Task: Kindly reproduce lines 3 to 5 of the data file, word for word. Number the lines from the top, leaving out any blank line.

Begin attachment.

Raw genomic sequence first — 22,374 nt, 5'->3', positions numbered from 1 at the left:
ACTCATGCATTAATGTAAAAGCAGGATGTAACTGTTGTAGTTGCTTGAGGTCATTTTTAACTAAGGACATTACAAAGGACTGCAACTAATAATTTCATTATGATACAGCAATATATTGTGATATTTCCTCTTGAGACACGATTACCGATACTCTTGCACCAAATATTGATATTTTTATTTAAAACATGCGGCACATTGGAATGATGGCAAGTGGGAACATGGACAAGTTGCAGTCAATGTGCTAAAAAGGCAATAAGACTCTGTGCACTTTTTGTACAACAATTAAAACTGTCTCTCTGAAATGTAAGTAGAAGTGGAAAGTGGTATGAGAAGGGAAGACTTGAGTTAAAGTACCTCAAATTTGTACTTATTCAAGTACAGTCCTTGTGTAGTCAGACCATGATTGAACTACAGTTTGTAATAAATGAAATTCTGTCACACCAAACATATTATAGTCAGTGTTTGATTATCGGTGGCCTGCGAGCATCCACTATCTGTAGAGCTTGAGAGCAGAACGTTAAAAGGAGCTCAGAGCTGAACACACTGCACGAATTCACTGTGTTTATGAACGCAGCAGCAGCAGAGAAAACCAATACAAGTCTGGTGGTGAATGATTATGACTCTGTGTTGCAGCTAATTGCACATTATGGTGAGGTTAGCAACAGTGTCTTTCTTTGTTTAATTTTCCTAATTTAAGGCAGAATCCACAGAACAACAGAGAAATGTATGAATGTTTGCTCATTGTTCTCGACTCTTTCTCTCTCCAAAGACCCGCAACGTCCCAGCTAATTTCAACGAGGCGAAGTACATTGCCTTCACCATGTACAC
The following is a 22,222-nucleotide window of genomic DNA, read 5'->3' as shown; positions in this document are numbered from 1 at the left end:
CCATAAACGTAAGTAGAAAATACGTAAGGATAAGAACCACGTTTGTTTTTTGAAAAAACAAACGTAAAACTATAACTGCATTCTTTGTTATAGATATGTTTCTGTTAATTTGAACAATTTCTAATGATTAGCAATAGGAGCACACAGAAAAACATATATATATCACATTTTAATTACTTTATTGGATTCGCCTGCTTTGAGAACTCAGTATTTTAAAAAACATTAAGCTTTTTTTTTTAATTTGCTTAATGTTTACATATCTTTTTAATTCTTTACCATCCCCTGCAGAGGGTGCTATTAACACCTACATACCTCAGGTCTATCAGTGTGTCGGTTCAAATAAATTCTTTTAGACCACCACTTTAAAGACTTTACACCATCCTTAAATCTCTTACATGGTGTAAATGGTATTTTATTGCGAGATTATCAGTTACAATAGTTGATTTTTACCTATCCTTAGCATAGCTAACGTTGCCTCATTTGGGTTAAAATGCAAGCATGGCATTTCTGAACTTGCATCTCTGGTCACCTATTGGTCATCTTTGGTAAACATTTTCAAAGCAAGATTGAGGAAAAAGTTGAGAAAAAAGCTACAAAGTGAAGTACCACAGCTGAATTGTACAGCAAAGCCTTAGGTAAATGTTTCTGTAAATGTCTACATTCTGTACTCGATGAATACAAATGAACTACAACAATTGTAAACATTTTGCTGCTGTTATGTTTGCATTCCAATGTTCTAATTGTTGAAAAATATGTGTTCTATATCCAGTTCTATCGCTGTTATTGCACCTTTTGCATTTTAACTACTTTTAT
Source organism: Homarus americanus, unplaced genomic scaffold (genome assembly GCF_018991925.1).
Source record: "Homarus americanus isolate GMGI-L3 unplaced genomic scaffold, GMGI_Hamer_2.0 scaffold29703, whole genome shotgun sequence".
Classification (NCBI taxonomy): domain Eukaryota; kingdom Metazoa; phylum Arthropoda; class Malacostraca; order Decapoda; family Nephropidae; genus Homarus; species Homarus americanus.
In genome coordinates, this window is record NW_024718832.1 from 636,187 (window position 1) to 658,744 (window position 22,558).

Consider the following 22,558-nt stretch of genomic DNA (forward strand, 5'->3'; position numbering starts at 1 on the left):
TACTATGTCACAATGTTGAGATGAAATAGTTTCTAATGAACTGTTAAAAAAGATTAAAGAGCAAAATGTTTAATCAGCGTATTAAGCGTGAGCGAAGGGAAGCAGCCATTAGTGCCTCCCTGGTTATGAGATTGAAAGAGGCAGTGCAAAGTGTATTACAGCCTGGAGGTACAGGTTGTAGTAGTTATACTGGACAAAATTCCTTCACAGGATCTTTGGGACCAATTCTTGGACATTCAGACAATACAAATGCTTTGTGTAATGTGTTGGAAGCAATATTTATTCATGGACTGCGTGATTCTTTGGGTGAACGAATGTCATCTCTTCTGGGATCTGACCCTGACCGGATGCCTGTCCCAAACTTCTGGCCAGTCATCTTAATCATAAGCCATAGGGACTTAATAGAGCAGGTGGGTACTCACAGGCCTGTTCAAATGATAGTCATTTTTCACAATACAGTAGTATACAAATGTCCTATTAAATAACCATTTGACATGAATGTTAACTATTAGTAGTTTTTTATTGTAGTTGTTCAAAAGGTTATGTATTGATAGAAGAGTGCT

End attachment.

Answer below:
The following is a 22,222-nucleotide window of genomic DNA, read 5'->3' as shown; positions in this document are numbered from 1 at the left end:
CCATAAACGTAAGTAGAAAATACGTAAGGATAAGAACCACGTTTGTTTTTTGAAAAAACAAACGTAAAACTATAACTGCATTCTTTGTTATAGATATGTTTCTGTTAATTTGAACAATTTCTAATGATTAGCAATAGGAGCACACAGAAAAACATATATATATCACATTTTAATTACTTTATTGGATTCGCCTGCTTTGAGAACTCAGTATTTTAAAAAACATTAAGCTTTTTTTTTTAATTTGCTTAATGTTTACATATCTTTTTAATTCTTTACCATCCCCTGCAGAGGGTGCTATTAACACCTACATACCTCAGGTCTATCAGTGTGTCGGTTCAAATAAATTCTTTTAGACCACCACTTTAAAGACTTTACACCATCCTTAAATCTCTTACATGGTGTAAATGGTATTTTATTGCGAGATTATCAGTTACAATAGTTGATTTTTACCTATCCTTAGCATAGCTAACGTTGCCTCATTTGGGTTAAAATGCAAGCATGGCATTTCTGAACTTGCATCTCTGGTCACCTATTGGTCATCTTTGGTAAACATTTTCAAAGCAAGATTGAGGAAAAAGTTGAGAAAAAAGCTACAAAGTGAAGTACCACAGCTGAATTGTACAGCAAAGCCTTAGGTAAATGTTTCTGTAAATGTCTACATTCTGTACTCGATGAATACAAATGAACTACAACAATTGTAAACATTTTGCTGCTGTTATGTTTGCATTCCAATGTTCTAATTGTTGAAAAATATGTGTTCTATATCCAGTTCTATCGCTGTTATTGCACCTTTTGCATTTTAACTACTTTTAT
Source organism: Homarus americanus, unplaced genomic scaffold (genome assembly GCF_018991925.1).